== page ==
The structure 28 can then be appropriately packaged so that the sensing cavity is exposed to the fluid 26 being sensed (FIG. 1 h). Species from the fluid 26 on or near the surfaces of the nanowires modulate the conductivity of the nanowire(s) 14, either by changing the physical size of the conducting region (depletion mode) or by inducing mobile carriers near the surfaces of the nanowires (accumulation or inversion mode). Specifically, the region of the nanowire that has mobile charge carriers is the conducting region. In depletion-mode operation, carriers are pushed away from the regions near the surfaces so only the inner core is conducting. A charge provided by the material being sensed attracts or repels carriers, changing the thickness of the depleted region, so the diameter of the conducting core changes. In accumulation or inversion modes of operation, mobile charge is induced by the material being sensed, and this additional mobile charge is located near the surface of the nanowire. The conducting region that is modulated is then near the surface. Accumulation mode will have parallel conductance in the regions away from the surface, but these will not be substantially affected by the material being sensed.

The bottom and top electrodes 10, 20 are connected to external signal processing circuitry via leads 22, 24, respectively (step 218), which may include on-chip circuitry or off-chip circuitry. At least a portion of the signal processing circuitry can be fabricated in the underlying substrate (if it is a semiconductor, such as silicon) before the array of nanowires 14 is formed. Placing some of the circuitry physically close to the sensing array is advantageous in improving the signal to noise ratio; the signal can be amplified before noise is added when the signal is transmitted over a long distance and between different physical units.

Electrode 10 may be anywhere from 10 nm thick to the entire thickness of the substrate (0.5 to 1 mm for a silicon wafer), although the lower limit is governed by resistance that increases as the electrode thickness is reduced. Electrode 20 may be anywhere from 10 nm to a few micrometers thick, limited by the ability to conveniently deposit and define the top electrode.

Additional Features

The diameter of the nanowire 14 can be adjusted to provide the desired surface to volume ratio for optimum detection by controlling the diameter of the metal nanoparticles 12, although precise uniformity of the diameters of different nanowires is not required. Typical diameters are 5 to 200 nm; when operating in depletion mode, the sensitivity is greater if the conducting core is small; this depends on the doping, so there is a relationship between the doping and the diameter for the nanowires. For complete depletion, the relation between the nanowire radius and the doping is given by the following formula; for depletion-mode operation, the nanowire may not be completely depleted, but this formula for the maximum depleted radius rd max gives an idea of the tradeoffs.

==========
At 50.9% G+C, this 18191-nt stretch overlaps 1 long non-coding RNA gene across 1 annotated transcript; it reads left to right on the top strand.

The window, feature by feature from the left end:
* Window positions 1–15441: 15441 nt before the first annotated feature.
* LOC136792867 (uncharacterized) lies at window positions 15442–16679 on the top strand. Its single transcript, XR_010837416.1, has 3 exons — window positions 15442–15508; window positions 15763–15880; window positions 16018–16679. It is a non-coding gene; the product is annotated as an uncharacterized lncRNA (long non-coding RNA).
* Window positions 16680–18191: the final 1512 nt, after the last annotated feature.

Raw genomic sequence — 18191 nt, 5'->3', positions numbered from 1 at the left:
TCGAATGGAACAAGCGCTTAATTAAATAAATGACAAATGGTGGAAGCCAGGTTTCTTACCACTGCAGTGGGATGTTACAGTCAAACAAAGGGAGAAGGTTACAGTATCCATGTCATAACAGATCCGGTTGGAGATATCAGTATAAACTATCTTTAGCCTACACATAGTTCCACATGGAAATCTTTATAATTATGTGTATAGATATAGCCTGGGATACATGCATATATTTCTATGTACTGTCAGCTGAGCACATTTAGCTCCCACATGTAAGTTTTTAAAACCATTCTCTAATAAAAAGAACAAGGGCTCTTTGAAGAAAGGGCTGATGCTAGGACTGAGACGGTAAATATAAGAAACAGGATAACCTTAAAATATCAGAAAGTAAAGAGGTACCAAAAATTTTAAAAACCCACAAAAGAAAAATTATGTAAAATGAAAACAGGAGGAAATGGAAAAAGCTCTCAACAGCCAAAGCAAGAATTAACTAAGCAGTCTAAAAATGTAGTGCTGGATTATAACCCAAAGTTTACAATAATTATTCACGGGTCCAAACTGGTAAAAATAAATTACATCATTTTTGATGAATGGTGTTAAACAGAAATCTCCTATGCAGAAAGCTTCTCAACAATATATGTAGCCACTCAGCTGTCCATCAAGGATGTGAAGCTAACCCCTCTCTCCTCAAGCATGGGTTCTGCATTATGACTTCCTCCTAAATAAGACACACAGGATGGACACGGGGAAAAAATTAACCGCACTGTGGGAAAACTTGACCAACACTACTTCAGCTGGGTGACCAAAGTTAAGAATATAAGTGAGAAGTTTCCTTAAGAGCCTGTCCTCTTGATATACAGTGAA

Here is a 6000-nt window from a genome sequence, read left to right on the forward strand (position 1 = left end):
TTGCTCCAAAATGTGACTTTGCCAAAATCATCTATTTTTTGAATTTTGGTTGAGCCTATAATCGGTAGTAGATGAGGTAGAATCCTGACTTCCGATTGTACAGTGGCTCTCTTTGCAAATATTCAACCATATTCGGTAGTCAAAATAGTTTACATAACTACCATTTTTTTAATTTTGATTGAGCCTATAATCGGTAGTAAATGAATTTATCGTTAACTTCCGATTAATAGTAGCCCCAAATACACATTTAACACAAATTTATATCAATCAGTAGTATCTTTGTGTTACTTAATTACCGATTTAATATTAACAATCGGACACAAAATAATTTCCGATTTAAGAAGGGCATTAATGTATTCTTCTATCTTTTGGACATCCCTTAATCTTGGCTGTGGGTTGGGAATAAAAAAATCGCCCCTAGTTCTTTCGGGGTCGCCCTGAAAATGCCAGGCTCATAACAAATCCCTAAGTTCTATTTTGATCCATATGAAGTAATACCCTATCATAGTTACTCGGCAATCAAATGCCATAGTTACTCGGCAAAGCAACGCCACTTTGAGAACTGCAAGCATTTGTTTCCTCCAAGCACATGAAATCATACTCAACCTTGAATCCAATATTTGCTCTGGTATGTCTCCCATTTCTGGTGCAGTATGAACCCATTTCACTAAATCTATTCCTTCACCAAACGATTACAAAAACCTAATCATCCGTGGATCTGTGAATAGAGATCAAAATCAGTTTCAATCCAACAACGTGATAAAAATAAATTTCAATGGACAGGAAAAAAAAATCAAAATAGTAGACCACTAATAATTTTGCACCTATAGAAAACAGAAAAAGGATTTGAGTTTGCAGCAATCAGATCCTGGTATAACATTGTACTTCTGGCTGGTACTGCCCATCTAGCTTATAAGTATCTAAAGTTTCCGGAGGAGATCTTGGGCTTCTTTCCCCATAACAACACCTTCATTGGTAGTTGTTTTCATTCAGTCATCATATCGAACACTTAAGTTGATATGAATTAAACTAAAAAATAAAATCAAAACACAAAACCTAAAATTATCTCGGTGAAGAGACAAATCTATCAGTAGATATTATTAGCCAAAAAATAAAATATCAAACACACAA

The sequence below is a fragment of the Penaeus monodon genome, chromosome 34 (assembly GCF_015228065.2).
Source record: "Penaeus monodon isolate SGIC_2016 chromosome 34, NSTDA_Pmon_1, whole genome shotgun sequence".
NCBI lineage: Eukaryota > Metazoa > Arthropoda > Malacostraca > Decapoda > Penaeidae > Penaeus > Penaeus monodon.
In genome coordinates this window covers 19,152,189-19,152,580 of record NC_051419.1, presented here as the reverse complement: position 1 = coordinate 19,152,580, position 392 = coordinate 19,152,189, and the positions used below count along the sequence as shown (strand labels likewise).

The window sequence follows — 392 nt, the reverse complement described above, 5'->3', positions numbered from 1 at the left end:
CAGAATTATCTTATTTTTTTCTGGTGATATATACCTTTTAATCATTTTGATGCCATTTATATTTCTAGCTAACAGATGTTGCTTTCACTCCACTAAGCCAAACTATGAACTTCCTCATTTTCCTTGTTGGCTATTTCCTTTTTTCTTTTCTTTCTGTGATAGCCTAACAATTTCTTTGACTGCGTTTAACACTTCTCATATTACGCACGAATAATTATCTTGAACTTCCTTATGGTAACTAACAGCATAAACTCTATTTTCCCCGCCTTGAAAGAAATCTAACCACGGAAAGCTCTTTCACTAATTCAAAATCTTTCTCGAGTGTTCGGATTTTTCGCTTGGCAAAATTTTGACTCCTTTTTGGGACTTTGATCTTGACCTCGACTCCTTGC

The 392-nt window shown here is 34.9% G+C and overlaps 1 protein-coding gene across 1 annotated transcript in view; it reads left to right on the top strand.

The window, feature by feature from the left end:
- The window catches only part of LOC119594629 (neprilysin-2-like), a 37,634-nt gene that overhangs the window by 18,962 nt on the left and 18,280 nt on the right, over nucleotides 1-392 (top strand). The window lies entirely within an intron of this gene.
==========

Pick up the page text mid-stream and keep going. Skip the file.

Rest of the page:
r d max = 12 ɛ s ϕ B q N D D 2 N D max 2 10 8 / D 2
where εs is the permittivity of the semiconductor comprising the nanowire, φB is the bulk potential corresponding to the dopant concentration in the semiconductor nanowire, q is the magnitude of the charge of one electron, ND is the dopant concentration in the semiconductor nanowire (in cm−3), and D is the nanowire diameter (in cm).

FIG. 3 a depicts a portion of the nanowire 14. FIG. 3 b depicts the fluid 26 on a portion of the nanowire 14 and the formation of a depletion region 30 associated with the fluid. FIG. 3 c depicts complete depletion of the nanowire 14 in the region of the fluid 26.

Dopant atoms can be added to the nanowires 14 during their growth by introducing a gas containing the desired dopant atoms, or the nanowires can be doped after deposition, most readily from a gaseous source containing the dopant atoms or by diffusion from a doped oxide, possibly using doping included in the sacrificial layer.